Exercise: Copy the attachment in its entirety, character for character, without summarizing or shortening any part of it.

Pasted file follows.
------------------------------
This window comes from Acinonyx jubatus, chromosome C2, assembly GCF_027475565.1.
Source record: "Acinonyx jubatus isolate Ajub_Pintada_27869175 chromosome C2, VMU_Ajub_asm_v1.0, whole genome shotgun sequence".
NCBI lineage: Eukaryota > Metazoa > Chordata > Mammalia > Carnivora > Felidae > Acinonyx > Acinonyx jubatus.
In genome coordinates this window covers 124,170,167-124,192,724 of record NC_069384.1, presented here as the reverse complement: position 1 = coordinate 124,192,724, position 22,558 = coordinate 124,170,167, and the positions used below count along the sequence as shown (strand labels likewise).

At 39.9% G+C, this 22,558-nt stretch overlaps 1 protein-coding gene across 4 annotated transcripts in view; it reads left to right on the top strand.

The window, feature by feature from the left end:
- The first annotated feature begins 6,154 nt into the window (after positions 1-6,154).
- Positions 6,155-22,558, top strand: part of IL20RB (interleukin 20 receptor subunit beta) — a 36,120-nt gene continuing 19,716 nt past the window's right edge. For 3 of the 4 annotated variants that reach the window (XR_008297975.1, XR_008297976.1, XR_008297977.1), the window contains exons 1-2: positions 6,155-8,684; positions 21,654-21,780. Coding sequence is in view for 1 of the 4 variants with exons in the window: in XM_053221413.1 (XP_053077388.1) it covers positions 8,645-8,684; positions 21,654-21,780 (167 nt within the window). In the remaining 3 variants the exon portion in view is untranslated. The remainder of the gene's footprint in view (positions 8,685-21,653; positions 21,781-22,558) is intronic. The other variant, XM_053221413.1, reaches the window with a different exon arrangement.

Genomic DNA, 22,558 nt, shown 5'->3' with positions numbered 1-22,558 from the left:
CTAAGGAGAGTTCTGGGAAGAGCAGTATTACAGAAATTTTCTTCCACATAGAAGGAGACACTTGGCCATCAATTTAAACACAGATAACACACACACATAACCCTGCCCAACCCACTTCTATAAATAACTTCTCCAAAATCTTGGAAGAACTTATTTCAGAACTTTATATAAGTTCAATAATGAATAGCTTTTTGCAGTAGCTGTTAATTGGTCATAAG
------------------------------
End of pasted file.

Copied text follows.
This window comes from Acinonyx jubatus, chromosome C2, assembly GCF_027475565.1.
Source record: "Acinonyx jubatus isolate Ajub_Pintada_27869175 chromosome C2, VMU_Ajub_asm_v1.0, whole genome shotgun sequence".
NCBI lineage: Eukaryota > Metazoa > Chordata > Mammalia > Carnivora > Felidae > Acinonyx > Acinonyx jubatus.
In genome coordinates this window covers 124,170,167-124,192,724 of record NC_069384.1, presented here as the reverse complement: position 1 = coordinate 124,192,724, position 22,558 = coordinate 124,170,167, and the positions used below count along the sequence as shown (strand labels likewise).

At 39.9% G+C, this 22,558-nt stretch overlaps 1 protein-coding gene across 4 annotated transcripts in view; it reads left to right on the top strand.

The window, feature by feature from the left end:
- The first annotated feature begins 6,154 nt into the window (after positions 1-6,154).
- Positions 6,155-22,558, top strand: part of IL20RB (interleukin 20 receptor subunit beta) — a 36,120-nt gene continuing 19,716 nt past the window's right edge. For 3 of the 4 annotated variants that reach the window (XR_008297975.1, XR_008297976.1, XR_008297977.1), the window contains exons 1-2: positions 6,155-8,684; positions 21,654-21,780. Coding sequence is in view for 1 of the 4 variants with exons in the window: in XM_053221413.1 (XP_053077388.1) it covers positions 8,645-8,684; positions 21,654-21,780 (167 nt within the window). In the remaining 3 variants the exon portion in view is untranslated. The remainder of the gene's footprint in view (positions 8,685-21,653; positions 21,781-22,558) is intronic. The other variant, XM_053221413.1, reaches the window with a different exon arrangement.

Genomic DNA, 22,558 nt, shown 5'->3' with positions numbered 1-22,558 from the left:
CTAAGGAGAGTTCTGGGAAGAGCAGTATTACAGAAATTTTCTTCCACATAGAAGGAGACACTTGGCCATCAATTTAAACACAGATAACACACACACATAACCCTGCCCAACCCACTTCTATAAATAACTTCTCCAAAATCTTGGAAGAACTTATTTCAGAACTTTATATAAGTTCAATAATGAATAGCTTTTTGCAGTAGCTGTTAATTGGTCATAAG